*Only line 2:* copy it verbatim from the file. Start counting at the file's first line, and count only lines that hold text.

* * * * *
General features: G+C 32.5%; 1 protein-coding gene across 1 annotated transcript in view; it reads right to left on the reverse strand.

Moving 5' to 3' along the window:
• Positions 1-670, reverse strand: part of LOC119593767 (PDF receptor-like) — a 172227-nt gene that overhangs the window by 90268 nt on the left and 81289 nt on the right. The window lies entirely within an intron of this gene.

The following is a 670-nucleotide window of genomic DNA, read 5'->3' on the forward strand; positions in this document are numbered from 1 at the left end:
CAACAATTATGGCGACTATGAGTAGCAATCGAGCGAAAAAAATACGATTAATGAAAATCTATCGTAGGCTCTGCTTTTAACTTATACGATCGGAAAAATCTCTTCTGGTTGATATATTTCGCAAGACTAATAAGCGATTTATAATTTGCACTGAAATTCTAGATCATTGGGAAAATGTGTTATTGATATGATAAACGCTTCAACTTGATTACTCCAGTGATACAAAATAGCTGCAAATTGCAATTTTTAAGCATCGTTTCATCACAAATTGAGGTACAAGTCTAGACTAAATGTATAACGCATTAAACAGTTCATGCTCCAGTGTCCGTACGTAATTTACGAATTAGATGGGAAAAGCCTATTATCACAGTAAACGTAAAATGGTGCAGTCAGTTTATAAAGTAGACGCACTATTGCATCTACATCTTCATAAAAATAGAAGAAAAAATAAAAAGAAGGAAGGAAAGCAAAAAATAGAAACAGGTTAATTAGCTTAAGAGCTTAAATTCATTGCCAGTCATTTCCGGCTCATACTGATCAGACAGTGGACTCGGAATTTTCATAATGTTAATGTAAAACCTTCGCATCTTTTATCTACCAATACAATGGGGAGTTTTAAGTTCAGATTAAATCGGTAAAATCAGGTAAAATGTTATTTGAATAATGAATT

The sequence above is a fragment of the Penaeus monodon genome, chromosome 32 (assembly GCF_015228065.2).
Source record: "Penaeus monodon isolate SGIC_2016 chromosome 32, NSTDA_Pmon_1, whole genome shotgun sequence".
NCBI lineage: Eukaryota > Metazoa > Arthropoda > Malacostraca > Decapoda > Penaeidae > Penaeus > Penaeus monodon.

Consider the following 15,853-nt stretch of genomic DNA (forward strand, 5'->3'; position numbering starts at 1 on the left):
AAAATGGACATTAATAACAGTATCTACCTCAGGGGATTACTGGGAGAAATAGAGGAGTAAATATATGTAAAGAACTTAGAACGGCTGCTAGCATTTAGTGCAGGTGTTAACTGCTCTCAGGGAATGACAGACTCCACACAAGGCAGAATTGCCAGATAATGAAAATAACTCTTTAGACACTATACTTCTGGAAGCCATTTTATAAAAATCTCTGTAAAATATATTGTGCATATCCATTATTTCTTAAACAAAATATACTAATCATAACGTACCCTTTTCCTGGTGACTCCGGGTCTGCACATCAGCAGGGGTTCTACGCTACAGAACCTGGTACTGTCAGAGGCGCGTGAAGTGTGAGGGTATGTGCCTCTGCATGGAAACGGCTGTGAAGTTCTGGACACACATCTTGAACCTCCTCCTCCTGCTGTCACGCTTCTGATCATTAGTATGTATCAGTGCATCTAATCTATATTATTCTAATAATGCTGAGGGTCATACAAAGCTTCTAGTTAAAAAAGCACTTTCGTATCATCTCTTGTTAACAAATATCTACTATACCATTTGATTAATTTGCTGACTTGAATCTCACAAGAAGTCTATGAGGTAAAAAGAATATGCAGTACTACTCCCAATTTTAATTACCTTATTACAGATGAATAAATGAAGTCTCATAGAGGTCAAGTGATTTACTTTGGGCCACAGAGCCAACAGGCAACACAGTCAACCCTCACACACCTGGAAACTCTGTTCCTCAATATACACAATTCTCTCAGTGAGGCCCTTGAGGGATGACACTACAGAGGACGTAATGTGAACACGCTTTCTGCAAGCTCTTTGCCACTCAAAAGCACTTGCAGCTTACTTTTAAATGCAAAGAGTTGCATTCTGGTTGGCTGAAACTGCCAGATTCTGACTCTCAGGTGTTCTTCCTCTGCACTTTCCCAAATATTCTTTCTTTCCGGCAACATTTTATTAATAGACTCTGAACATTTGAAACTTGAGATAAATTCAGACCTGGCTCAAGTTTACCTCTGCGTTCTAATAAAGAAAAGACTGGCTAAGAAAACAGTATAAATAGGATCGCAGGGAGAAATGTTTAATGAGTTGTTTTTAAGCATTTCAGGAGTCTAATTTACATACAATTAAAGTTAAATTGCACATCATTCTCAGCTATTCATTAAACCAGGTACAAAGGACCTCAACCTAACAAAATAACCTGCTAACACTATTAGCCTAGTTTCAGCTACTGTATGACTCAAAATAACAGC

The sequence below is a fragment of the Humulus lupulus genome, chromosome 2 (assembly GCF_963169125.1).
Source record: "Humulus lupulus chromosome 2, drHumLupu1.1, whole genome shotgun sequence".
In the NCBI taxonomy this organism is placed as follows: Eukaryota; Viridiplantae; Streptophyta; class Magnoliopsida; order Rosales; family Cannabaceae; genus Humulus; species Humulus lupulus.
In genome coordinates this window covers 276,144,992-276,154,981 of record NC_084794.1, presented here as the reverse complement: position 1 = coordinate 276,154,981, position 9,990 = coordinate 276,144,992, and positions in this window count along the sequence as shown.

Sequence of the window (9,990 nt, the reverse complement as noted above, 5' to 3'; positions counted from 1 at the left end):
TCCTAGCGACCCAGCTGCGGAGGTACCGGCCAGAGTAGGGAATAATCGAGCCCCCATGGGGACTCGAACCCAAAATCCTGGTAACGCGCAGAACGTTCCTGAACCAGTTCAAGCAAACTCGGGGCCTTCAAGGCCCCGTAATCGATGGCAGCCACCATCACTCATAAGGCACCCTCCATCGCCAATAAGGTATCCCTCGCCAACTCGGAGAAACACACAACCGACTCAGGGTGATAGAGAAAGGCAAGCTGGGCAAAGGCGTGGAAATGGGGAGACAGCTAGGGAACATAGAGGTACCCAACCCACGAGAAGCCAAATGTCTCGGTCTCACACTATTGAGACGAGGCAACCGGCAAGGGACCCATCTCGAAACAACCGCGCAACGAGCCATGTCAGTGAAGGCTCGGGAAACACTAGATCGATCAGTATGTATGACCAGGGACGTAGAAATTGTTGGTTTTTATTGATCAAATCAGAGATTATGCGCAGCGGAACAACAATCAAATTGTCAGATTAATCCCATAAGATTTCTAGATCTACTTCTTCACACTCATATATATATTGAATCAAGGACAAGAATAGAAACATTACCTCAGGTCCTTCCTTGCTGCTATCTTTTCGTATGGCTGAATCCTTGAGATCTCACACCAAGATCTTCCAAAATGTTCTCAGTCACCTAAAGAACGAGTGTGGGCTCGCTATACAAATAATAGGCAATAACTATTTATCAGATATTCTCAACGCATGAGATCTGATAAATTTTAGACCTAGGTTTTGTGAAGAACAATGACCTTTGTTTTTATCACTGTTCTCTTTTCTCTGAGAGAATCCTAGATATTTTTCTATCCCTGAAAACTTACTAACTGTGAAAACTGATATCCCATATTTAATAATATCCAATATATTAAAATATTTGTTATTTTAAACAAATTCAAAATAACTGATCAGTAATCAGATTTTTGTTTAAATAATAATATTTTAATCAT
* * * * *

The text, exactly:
Moving 5' to 3' along the window: